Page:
Ngô Quốc Anh

February 19, 2010

Numerical Quadrature Over Triangles

Filed under: Giải tích 9 (MA5265) — Ngô Quốc Anh @ 21:17

In engineering analysis it is often necessary to numerically evaluate surface integrals over a particular geometric shape. The triangle is one of the most widely used shapes used to evaluate surface integrals arising in techniques such as the Finite Element Method (FEM) and the Method of Moments (MoM) in electromagnetics.

Numerical Quadrature Over Triangles is typically done by sampling the function being integrated at discrete points on the triangle, multiplying each samples by specially chosen quadrature weights, and summing these up, i.e.

\displaystyle I = \frac{1}{A} \iint_S F(r_i) ds \approx \sum_i w_i F(r_i)

where F(r_i) is the function sampled at quadrature point r_i on the triangle, and w_i is the quadrature weight for that point. The quadrature operation results in a quantity that is normalized by the triangle’s area A, hence the \frac{1}{A} coefficient.

I will present a set of quadrature points and weights useful for performing typical quadratures. These quadrature points are generalized into what are called barycentric coordinates, also commonly referred to as area coordinates. Given a triangle defined by the three vertexes v_1, v_2 and v_3, any point r inside that triangle can be written in terms of the barycentric coordinates \beta_1, \beta_2 and \beta_3 as

\displaystyle r = \beta_1 v_1 + \beta_2 v_2 + \beta_3 v_3.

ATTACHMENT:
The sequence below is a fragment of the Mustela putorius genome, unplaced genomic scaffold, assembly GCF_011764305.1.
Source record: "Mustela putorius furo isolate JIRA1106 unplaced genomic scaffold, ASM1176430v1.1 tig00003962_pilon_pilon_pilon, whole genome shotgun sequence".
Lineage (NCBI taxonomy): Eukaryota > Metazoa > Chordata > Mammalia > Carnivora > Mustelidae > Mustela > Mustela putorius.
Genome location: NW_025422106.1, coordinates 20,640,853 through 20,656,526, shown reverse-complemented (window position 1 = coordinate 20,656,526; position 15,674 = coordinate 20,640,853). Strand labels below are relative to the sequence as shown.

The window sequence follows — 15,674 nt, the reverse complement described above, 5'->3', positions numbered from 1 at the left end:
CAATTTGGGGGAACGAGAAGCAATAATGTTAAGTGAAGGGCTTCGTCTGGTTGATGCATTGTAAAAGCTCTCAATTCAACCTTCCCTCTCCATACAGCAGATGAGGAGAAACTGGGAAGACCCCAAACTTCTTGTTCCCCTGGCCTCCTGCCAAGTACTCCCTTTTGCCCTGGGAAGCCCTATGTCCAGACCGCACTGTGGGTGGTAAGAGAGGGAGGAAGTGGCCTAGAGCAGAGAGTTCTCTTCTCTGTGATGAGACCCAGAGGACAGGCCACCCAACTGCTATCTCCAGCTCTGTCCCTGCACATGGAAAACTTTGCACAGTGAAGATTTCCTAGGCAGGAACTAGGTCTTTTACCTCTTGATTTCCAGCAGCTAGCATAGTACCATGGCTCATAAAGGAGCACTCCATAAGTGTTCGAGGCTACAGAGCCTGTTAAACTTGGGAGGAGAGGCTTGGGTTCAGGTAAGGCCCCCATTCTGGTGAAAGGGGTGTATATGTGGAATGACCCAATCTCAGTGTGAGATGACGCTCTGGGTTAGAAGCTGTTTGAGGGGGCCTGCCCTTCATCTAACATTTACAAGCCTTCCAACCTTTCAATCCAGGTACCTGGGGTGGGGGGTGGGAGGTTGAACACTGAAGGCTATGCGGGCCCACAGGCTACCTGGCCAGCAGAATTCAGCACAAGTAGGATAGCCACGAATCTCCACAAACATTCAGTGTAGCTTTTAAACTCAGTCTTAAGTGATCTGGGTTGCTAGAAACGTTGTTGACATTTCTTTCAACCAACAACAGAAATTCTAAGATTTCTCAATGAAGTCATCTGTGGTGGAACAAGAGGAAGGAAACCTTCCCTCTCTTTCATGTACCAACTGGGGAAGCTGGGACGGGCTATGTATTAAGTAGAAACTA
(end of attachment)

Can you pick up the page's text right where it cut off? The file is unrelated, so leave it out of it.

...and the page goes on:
Given a set of barycentric coordinates (quadrature points), each location r_i on the triangle may be found and the integrated function sampled. The weights to be presented are what are called Gauss-Legendre quadrature weights, the derivation of which I will not show here. Read numerical integration for a more in-depth discussion on this.

Below are tables of sampling points and weights. The points are chosen to lie in the interior of the triangle. There exist quadrature formulas that have points on the triangle edge, however they are not suitable for the analysis that I do so I don’t have them on hand.

One-point quadrature (center of triangle):

i     \beta_1            \beta_2            \beta_3            w_i
1    0.33333333    0.33333333    0.33333333    1.00000000

Three-point quadrature (midpoint of edges):

i     \beta_1            \beta_2            \beta_3            w_i
1    0.50000000    0.00000000    0.50000000    1.00000000
2    0.00000000    0.50000000    0.50000000    1.00000000
3    0.50000000    0.50000000    0.00000000    1.00000000

Four-point quadrature:

i     \beta_1            \beta_2            \beta_3            w_i
1    0.33333333    0.33333333    0.33333333    0.28125000
2    0.73333333    0.13333333    0.13333333    0.26041666
3    0.13333333    0.73333333    0.13333333    0.26041666
4    0.13333333    0.13333333    0.73333333    0.26041666

Seven-point quadrature:

i     \beta_1            \beta_2            \beta_3            w_i
1    0.33333333    0.33333333    0.33333333    0.22500000
2    0.05961587    0.47014206    0.47014206    0.13239415
3    0.47014206    0.05961587    0.47014206    0.13239415
4    0.47014206    0.47014206    0.05961587    0.13239415
5    0.79742699    0.10128651    0.10128651    0.12593918
6    0.10128651    0.79742699    0.10128651    0.12593918
7    0.10128651    0.10128651    0.79742699    0.12593918



  1. would you give the derivation of these formula, I’m interest in these. thanks.

    Comment by liyqxtu — April 21, 2010 @ 20:40

    • Thanks for your interest. ‘Cos I am busy this month so I will do it next month.

      Comment by Ngô Quốc Anh — April 21, 2010 @ 20:42

  2. Noting > month later. Heh.

    Any idea where these formulas come from? Can try some standard formulas (like from Abramowitz/Stegun) and transform them to barycentric coordinates but they do not agree (at least for 7 pt which is only one I can find in any book).

    If anyone knows where these come from it be great to know.


    Comment by interested person — November 25, 2010 @ 6:27

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